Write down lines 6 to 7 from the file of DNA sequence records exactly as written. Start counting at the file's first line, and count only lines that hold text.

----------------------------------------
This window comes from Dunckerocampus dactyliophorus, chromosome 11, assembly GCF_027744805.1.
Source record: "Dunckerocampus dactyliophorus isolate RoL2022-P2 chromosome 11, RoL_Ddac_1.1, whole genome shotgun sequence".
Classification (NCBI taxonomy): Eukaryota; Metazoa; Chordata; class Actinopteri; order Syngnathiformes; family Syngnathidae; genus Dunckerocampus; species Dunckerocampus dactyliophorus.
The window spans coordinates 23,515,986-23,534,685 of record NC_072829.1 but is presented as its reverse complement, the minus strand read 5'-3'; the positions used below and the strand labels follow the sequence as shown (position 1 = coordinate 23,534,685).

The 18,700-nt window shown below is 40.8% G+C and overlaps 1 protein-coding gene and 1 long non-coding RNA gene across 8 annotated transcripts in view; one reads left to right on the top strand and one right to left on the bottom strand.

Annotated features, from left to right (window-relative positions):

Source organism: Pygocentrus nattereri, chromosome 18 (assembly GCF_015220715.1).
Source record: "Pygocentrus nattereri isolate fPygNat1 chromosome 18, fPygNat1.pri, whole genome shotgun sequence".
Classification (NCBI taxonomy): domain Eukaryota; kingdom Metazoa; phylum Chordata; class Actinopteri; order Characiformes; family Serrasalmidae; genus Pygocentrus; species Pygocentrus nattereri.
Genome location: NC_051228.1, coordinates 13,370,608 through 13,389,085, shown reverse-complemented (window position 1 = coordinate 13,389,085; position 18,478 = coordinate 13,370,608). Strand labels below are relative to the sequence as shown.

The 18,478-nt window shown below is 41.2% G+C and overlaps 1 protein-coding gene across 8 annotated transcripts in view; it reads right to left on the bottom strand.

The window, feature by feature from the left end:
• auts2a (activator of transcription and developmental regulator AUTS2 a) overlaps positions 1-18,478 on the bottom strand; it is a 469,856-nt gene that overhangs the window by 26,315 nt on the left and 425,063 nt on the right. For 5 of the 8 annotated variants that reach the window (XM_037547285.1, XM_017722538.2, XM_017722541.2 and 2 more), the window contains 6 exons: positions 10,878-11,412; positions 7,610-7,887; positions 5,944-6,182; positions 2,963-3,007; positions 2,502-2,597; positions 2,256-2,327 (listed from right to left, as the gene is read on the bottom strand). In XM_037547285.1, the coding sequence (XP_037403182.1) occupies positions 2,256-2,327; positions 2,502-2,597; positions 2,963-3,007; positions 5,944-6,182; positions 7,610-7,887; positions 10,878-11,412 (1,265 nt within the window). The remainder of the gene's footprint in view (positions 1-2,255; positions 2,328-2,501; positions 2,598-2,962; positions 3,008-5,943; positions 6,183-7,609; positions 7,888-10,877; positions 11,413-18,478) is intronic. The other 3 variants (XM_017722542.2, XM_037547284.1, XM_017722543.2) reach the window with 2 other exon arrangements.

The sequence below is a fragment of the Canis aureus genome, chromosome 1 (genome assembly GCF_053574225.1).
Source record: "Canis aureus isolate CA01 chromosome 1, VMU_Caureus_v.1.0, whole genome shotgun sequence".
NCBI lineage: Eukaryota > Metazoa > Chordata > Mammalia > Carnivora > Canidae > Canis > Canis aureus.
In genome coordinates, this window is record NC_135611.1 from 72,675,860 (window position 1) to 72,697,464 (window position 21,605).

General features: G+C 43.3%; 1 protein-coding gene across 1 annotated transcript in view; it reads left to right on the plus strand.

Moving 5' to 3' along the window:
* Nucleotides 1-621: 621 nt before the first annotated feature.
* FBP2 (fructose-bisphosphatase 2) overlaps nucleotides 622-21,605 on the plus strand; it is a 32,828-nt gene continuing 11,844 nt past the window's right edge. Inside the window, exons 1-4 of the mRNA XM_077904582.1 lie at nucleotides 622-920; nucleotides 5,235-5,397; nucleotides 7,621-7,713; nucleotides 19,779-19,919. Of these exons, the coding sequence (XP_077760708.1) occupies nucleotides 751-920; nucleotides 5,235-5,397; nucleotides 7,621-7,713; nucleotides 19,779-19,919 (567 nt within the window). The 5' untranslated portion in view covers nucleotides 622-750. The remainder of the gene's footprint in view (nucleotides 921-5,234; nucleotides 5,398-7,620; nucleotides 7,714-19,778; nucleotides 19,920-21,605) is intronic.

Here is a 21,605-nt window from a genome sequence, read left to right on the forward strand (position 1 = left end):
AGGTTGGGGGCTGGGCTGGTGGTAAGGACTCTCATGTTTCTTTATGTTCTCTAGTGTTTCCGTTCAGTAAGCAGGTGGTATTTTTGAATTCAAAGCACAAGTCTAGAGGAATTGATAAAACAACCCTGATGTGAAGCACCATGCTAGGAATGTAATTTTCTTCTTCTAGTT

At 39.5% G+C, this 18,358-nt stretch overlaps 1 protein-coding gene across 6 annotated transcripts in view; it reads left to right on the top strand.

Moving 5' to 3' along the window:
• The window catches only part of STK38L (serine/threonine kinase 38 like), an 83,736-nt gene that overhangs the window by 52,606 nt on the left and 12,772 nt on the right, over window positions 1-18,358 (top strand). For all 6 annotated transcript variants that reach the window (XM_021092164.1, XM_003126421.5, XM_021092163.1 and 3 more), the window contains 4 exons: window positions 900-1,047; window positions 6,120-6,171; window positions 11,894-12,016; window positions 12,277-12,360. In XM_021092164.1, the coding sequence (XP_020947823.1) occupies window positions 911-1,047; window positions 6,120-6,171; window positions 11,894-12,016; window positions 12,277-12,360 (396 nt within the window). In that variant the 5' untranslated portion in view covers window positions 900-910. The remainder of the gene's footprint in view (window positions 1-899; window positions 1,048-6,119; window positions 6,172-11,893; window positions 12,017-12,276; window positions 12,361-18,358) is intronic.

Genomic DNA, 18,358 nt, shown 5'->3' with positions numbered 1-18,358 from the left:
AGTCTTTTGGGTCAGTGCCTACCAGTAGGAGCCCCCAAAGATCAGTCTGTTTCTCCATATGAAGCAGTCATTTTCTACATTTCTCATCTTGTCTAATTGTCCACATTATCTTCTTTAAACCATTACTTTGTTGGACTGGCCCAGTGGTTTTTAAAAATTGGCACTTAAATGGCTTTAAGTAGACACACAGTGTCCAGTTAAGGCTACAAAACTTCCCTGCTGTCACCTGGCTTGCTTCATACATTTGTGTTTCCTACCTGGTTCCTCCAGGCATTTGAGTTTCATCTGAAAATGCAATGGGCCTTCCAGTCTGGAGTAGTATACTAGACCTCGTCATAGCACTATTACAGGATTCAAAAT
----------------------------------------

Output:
Annotated features, from left to right (window-relative positions):

Source organism: Pygocentrus nattereri, chromosome 18 (assembly GCF_015220715.1).